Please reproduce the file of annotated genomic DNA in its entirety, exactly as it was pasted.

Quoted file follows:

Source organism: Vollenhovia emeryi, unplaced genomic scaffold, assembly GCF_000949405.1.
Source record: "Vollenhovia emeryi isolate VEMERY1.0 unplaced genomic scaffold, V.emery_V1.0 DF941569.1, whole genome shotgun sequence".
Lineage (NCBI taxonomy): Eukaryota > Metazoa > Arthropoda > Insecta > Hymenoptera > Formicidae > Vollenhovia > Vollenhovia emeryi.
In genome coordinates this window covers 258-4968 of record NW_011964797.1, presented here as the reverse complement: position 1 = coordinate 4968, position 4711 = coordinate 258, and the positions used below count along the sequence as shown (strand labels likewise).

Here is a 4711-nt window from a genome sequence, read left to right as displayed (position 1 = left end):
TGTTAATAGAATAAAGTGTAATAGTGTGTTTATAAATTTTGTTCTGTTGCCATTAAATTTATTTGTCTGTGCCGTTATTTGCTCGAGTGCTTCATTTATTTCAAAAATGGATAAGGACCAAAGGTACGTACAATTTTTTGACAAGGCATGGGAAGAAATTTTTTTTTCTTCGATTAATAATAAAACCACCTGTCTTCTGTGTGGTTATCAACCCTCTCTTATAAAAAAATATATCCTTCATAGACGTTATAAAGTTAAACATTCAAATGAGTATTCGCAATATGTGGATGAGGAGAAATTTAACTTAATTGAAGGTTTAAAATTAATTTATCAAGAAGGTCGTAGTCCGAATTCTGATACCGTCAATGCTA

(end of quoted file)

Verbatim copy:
Source organism: Vollenhovia emeryi, unplaced genomic scaffold, assembly GCF_000949405.1.
Source record: "Vollenhovia emeryi isolate VEMERY1.0 unplaced genomic scaffold, V.emery_V1.0 DF941569.1, whole genome shotgun sequence".
Lineage (NCBI taxonomy): Eukaryota > Metazoa > Arthropoda > Insecta > Hymenoptera > Formicidae > Vollenhovia > Vollenhovia emeryi.
In genome coordinates this window covers 258-4968 of record NW_011964797.1, presented here as the reverse complement: position 1 = coordinate 4968, position 4711 = coordinate 258, and the positions used below count along the sequence as shown (strand labels likewise).

Here is a 4711-nt window from a genome sequence, read left to right as displayed (position 1 = left end):
TGTTAATAGAATAAAGTGTAATAGTGTGTTTATAAATTTTGTTCTGTTGCCATTAAATTTATTTGTCTGTGCCGTTATTTGCTCGAGTGCTTCATTTATTTCAAAAATGGATAAGGACCAAAGGTACGTACAATTTTTTGACAAGGCATGGGAAGAAATTTTTTTTTCTTCGATTAATAATAAAACCACCTGTCTTCTGTGTGGTTATCAACCCTCTCTTATAAAAAAATATATCCTTCATAGACGTTATAAAGTTAAACATTCAAATGAGTATTCGCAATATGTGGATGAGGAGAAATTTAACTTAATTGAAGGTTTAAAATTAATTTATCAAGAAGGTCGTAGTCCGAATTCTGATACCGTCAATGCTA